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Action on the pitch at the 2008 National Indoor Hockey Championships

History and Rules of Hockey

The game of Hockey is played widely across the world.  In England it is a popular family orientated sport, played mainly in clubs by both men and women. The game is well-liked in many schools, particularly in the independent sector and offers a lifetime of both sporting and social opportunities for players, officials and administrators alike. 

Hockey or "field hockey" as it is also known (to differentiate it from ice hockey) is an 11-a-side game played on a pitch 100 yards by 60 yards (91.4 metres x 55 metres) with a ball which has a 23cm circumference.  Each player has a stick with a rounded head to play the ball with the ultimate aim of scoring goals by putting the ball in the other team’s goal.  Sticks are about a metre long and weigh between 340g and 790g.

The rules of hockey are very similar to the rules of football except that players must use sticks instead of their feet to play the ball.  There are 11 players on a team made up of a Goalkeeper, Defenders, Midfielders and Attackers.  The only player on the field who is allowed to use their feet and hands as well as their stick is the goalkeeper.

The season in England lasts from September until May.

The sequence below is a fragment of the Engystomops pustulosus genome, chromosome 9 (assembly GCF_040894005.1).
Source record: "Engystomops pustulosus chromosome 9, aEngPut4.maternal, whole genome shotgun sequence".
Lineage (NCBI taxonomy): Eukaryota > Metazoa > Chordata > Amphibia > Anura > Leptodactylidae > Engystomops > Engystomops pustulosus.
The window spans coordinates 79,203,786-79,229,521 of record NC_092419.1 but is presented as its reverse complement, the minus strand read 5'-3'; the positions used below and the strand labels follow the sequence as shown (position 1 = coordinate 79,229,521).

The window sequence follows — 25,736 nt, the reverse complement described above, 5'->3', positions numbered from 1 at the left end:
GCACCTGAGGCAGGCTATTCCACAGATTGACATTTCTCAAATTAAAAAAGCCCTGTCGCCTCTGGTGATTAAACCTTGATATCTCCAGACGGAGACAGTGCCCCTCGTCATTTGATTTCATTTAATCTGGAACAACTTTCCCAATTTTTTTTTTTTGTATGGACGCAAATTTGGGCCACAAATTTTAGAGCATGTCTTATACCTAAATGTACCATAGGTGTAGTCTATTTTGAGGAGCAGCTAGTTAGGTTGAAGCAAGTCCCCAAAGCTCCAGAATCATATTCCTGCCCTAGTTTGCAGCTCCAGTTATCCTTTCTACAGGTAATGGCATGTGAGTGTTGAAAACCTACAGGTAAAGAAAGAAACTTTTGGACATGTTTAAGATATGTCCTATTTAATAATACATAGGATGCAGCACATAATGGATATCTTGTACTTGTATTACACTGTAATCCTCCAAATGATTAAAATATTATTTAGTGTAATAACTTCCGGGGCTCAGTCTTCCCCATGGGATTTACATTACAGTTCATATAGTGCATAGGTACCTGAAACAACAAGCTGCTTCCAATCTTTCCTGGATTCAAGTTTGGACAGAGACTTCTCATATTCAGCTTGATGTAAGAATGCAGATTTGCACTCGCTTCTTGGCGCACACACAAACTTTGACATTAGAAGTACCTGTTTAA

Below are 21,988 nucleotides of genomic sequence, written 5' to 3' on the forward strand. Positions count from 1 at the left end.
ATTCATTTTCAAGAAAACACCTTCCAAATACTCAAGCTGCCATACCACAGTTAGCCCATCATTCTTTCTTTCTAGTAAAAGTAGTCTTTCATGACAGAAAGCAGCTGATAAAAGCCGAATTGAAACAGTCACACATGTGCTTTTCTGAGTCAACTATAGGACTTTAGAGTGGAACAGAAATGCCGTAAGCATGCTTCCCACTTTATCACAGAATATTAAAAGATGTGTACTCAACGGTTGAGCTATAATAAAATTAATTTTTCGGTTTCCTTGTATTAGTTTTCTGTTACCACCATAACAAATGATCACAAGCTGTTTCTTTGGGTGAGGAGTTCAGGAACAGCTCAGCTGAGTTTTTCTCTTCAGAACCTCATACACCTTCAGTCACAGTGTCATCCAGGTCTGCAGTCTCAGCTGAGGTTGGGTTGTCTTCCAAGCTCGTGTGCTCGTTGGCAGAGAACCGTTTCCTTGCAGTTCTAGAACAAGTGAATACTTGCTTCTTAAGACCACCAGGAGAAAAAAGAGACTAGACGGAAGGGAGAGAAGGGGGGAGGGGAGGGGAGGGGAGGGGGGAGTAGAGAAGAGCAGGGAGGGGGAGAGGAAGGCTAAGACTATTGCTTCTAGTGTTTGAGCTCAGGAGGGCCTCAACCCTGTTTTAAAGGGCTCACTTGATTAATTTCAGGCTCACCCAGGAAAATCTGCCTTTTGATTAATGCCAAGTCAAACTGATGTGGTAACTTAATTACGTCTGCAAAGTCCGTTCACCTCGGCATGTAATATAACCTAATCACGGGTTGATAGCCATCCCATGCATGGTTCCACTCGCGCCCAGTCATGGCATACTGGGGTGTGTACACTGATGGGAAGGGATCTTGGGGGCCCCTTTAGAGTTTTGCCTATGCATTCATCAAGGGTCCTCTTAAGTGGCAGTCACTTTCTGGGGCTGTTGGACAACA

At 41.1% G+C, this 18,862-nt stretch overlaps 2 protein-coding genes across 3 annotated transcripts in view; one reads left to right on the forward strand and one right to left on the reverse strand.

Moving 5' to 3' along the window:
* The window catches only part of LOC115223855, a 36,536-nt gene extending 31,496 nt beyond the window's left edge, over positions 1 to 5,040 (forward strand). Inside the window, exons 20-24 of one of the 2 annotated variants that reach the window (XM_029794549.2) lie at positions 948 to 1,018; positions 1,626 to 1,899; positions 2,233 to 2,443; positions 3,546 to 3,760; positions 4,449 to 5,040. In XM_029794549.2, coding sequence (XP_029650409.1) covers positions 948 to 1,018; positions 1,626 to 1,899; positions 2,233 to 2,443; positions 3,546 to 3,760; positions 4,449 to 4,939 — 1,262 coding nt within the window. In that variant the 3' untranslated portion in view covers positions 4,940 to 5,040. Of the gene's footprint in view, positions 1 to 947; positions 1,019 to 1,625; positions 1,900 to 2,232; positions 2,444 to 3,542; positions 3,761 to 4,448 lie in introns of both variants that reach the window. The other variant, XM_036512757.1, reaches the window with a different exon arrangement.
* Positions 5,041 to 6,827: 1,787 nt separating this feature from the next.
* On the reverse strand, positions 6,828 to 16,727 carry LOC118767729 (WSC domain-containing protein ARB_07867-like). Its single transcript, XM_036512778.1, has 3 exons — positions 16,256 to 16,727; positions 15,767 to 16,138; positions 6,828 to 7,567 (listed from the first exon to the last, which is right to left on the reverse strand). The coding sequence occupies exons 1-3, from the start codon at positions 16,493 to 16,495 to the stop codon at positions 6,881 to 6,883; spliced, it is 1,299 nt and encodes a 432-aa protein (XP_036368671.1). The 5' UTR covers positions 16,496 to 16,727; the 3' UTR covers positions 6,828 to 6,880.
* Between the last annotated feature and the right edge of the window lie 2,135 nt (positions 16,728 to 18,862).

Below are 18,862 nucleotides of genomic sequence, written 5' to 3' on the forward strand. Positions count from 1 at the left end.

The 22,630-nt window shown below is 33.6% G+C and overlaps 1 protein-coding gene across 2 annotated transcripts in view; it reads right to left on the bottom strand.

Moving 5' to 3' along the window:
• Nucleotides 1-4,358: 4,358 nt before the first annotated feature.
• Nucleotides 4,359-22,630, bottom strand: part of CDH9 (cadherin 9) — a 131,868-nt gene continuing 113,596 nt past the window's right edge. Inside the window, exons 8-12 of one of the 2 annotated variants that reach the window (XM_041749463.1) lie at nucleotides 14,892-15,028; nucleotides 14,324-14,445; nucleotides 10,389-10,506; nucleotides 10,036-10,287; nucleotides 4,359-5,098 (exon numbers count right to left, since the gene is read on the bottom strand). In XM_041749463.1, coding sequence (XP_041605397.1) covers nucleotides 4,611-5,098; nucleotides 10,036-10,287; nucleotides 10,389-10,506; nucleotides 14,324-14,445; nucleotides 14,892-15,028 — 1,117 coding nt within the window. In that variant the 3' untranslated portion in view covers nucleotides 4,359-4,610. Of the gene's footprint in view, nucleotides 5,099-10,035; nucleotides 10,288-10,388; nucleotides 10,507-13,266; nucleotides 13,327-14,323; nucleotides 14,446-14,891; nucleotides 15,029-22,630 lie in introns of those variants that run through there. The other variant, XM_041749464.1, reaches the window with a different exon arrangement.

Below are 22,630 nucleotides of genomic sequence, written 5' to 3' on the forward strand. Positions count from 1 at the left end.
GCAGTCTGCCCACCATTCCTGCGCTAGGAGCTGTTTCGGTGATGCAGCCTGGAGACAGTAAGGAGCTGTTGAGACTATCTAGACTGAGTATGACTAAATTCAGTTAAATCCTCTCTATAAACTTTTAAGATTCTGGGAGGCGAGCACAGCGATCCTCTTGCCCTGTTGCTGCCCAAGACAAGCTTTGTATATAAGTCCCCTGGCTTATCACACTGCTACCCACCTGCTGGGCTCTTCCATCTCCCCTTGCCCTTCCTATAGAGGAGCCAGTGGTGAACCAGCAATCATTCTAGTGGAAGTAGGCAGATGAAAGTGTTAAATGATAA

The history of the game

The origins of the game can be traced back to the earliest civilizations of the world, but the modern game of field hockey was developed in the British Isles. The modern game was started in England in the mid 1800's as an alternative to football for cricketers seeking a winter sport. 

The first organised club was the Blackheath Football and Hockey Club, which dates back to at least 1861. Another London club, Teddington, helped refine the game by introducing a number of the modern rules and concepts, including the introduction of a sphere shaped ball, which replaced a rubber cube.  Most importantly, they instituted the striking circle, which was incorporated into the rules of the newly founded Hockey Association (Men’s) in London in 1886.  The All England Women’s Hockey Association was then founded in 1895, becoming the first women’s national sporting Governing Body. 

The game spread throughout the British Empire, largely due to the British Army and this is one reason why India, Pakistan and Australia are so formidable (all were British colonies). Today, field hockey is played all over the world by a variety of countries and field hockey is currently recognised as the second largest team sport in the world, after football.

The international game

England Men
The first men's international match was held between England and Ireland on 16th March 1895 at Richmond Hockey Club - England finished as 5-0 victors.  The women played their first official international match on 2nd March 1896 when they England Men in the early 1900stravelled to Dublin to contest Ireland.  The Emerald Isle won the match 2-0 with both goals coming in the first half.

Men's field hockey first featured in the London Olympics of 1908 but the women's game was not introduced to the Olympics until the Moscow Games of 1980.   The highlight for the British game was an Olympic Gold medal for the men in 1988 (Seoul) being the third time gold had been achieved with the other successes coming in 1908 and 1920.  The British Women's team won a Bronze medal at the 1992 games (Barcelona).